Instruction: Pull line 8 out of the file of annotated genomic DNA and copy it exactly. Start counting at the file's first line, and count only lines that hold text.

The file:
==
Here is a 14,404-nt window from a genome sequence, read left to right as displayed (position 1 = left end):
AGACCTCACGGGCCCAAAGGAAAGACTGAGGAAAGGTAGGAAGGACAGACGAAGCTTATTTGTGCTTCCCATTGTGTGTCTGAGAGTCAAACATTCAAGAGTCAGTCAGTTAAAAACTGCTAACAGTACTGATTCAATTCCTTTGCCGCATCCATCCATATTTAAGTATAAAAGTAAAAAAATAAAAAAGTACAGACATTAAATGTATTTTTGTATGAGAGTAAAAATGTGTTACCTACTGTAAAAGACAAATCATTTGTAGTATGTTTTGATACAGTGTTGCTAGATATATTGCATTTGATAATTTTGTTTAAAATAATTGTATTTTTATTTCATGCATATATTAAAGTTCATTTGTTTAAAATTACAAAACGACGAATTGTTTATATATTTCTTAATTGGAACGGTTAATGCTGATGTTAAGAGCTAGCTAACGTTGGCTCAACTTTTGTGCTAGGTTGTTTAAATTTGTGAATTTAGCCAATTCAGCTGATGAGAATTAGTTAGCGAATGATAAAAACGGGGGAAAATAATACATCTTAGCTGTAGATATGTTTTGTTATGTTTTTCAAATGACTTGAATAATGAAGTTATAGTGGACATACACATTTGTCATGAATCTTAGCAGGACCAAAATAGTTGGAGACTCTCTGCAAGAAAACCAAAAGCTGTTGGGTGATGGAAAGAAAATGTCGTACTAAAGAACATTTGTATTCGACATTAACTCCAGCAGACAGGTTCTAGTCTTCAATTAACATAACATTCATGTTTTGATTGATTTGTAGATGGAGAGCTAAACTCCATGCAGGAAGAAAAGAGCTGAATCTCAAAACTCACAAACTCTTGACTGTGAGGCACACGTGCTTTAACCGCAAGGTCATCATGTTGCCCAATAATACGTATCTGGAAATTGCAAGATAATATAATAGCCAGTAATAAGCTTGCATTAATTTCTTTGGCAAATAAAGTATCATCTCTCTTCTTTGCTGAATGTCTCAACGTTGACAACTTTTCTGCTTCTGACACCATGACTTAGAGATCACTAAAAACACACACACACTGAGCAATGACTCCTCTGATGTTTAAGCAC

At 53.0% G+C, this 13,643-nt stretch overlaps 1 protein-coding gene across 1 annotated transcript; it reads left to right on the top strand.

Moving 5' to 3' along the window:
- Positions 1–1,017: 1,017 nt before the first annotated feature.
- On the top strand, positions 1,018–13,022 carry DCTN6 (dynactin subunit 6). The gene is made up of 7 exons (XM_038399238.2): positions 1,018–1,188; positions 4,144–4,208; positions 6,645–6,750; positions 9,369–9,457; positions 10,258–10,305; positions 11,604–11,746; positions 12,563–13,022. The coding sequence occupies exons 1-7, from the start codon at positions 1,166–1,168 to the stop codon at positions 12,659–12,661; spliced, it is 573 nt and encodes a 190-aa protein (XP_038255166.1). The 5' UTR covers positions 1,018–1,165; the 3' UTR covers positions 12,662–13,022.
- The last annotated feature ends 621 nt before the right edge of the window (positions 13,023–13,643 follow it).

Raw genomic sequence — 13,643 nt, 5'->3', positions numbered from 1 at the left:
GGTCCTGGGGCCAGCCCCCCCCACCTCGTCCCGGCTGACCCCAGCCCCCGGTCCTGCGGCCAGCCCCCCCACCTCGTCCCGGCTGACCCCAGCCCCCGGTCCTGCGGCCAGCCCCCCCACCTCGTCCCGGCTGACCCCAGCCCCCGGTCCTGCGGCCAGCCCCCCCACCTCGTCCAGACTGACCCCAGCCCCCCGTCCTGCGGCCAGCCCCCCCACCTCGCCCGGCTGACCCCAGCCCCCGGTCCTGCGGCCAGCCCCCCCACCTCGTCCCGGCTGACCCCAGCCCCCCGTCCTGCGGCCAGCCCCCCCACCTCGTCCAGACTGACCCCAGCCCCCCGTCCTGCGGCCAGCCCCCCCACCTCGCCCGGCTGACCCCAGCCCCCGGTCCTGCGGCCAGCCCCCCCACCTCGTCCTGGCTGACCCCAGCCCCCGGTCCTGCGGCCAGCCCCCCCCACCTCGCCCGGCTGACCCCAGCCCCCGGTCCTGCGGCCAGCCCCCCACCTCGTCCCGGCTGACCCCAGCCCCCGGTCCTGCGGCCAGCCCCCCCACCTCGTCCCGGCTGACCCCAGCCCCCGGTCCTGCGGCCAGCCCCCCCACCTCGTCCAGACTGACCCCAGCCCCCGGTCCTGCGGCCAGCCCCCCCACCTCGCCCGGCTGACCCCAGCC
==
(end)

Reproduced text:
Raw genomic sequence — 13,643 nt, 5'->3', positions numbered from 1 at the left: